I came across this online today. Did anyone see this episode of “Late Night” in full and knows if Meyers further challenged Cruz?
En la Universidad de Temple, Ted Howell da un curso llamado “Clima ficción: Ciencia ficción, cambio climático y apocalipsis” a unos 30 estudiantes. También tienen blogs semanales sobre el curso mediante el cual mantienen intercambios fuera de clase con su profesor y sus compañeros.
I took a solo road trip once that led me through that empty, boring part of the country where there is only one radio station. Since I don’t have an iPod, and I was tired of my CDs, I was forced to listen to talk radio, or else risk driving into a cornfield out of pure boredom.
And I’d taken this trip before. From what I can tell, this radio station features a preacher with an Irish accent repeating himself about the bible twenty hours a day, and a man with an Ethiopian accent talking about the bible for three hours each day.
But I landed on the “science hour” or something apparently. It was good luck, I guess. The voice I heard was excellent. I went, “Is that Alan Alda!?” And it was! It was awesome.
This is what he’s doing nowadays. He runs workshops for scientists, training them to be fluent in normal-people-speak, less dependent on scientific jargon. Jargon, he said, is a huge barrier to non-scientists’ ability to understand the big ideas of science. And science really, really needs to be understood. He talked about politics, and he touched on some of what we just discussed in class today.
I feel good knowing that this is going on, and even better knowing that it’s being publicized in that backwoods part of the country where Gen-e-sis and Le-vit-i-cus are seemingly the biggest words any ever hears. In a place like that especially, like in Dellarobia’s neighborhood, scientific jargon stands little chance of being comprehended–and folksy locals everywhere still need to be convinced of the facts of evolution, climate change, and equality of sexuality and race. Alan Alda’s doing good work.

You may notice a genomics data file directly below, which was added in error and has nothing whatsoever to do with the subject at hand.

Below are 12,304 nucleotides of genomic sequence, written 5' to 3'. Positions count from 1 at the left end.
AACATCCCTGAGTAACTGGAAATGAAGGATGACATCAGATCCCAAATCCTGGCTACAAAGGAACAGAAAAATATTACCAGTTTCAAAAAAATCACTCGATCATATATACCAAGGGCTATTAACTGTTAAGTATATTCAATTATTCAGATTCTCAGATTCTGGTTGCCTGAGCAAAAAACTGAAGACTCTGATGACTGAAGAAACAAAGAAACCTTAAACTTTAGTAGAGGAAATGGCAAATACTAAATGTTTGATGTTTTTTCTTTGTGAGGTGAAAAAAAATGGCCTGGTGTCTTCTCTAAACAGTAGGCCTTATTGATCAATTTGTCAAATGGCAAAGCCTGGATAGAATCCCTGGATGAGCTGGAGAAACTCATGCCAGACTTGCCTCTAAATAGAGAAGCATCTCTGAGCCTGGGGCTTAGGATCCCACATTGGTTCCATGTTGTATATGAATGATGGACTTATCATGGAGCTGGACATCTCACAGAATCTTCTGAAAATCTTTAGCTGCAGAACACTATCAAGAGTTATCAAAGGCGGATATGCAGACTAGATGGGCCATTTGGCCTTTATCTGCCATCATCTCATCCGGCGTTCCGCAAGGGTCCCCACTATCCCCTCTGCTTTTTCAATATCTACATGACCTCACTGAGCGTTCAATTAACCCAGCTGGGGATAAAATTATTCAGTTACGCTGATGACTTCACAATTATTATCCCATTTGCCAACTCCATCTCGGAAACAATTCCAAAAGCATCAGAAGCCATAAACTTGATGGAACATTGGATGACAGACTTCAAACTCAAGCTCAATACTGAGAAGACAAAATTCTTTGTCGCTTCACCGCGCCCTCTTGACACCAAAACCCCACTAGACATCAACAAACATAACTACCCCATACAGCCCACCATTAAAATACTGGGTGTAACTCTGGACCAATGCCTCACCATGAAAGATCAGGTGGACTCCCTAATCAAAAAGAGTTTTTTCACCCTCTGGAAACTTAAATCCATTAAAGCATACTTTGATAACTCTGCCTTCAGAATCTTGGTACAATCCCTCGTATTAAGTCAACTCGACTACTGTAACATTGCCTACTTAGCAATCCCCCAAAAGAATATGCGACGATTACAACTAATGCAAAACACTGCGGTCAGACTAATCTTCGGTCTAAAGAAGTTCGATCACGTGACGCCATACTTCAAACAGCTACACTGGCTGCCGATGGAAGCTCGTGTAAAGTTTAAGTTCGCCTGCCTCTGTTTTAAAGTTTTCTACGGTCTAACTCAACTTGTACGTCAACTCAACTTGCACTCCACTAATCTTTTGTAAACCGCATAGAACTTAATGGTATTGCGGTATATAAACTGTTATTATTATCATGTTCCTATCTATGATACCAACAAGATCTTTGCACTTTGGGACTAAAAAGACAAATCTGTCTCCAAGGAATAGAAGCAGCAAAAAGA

Another perspective on the war on climate change.
I thought this video would be fitting after our brief discussion of Chernobyl. This shows you just some of the dangers that we risk getting ourselves into by using nuclear energy as an energy source. Nuclear energy can be extremely unstable and comes with numerous problems that we still don’t know how to solve. It can become a very serious problem as it has today in Fukashima, Japan.
Obama has vetoed the pipeline! I remember talking about this in class and figured I’d share since I was reading the story at work today!
I’m a real movie buff, so I usually have to relate things back to movies whenever I get the chance. I found a list of influential films about climate change so I thought I’d just leave this right here.
This cartoon was originally published in USA Today. I can’t find the original, but I came across it here.
I intended to show this video in class tonight but didn’t find the time. Here Naomi Oreskes discusses the key points of her book, written with Erik Conway, Merchants of Doubt:
In December of 2014, author and activist Naomi Oreskes participated in a symposium discussing climate change in relation to the nuclear disarmament movement.
This is a truly eye opening story and example of how climate change is in effect. This story is done by the news company Vice and reported by Shane Smith as he does to Greenland to witness the visual effects of climate change. This kind of stuff does not happen because of natural atmospheric patterns. Climate change is happening people and here’s some proof. The episodes of Vice on HBO are done in half-hour bits and they typically contain two different stories. The second story here does not relate to our class, but it is an eye opening story of modern day slavery in Pakistan. I would recommend this show and company to anyone who is tired of not getting real news from CNN, FOX, etc.
Just yesterday I found this terrific website dedicated to George R. Stewart and Earth Abides. It’s maintained by Donald Scott, who wrote a biography of Stewart that was published two years ago. A specific post many of you will be interested in is EARTH ABIDES: the influence of a work, which details the book’s legacy and lasting influence:
Stewart’s novel is a work of true speculative science fiction. It is not in any way the type of space opera popular in those days, but a work of fiction based on solid science and informed speculation. Yet the book has always been considered “science fiction” and is usually shelved in the science fiction sections of bookstores. That may seem to demean the high literary quality of Earth Abides, but it is one reason the book has never been out of print. Science fiction readers are, in the literal sense, “fans” – that is “fanatics” – for their type of literature. They deserve great credit for not only buying and reading the book, but for recommending it to others.
The painting of Ish’s hammer is by the painter Steve Williams (link to his website).
Here’s the (really gorgeous) video I showed last night in class that takes a look at how nature is reclaiming the Chernobyl nuclear site in the city of Pripyat.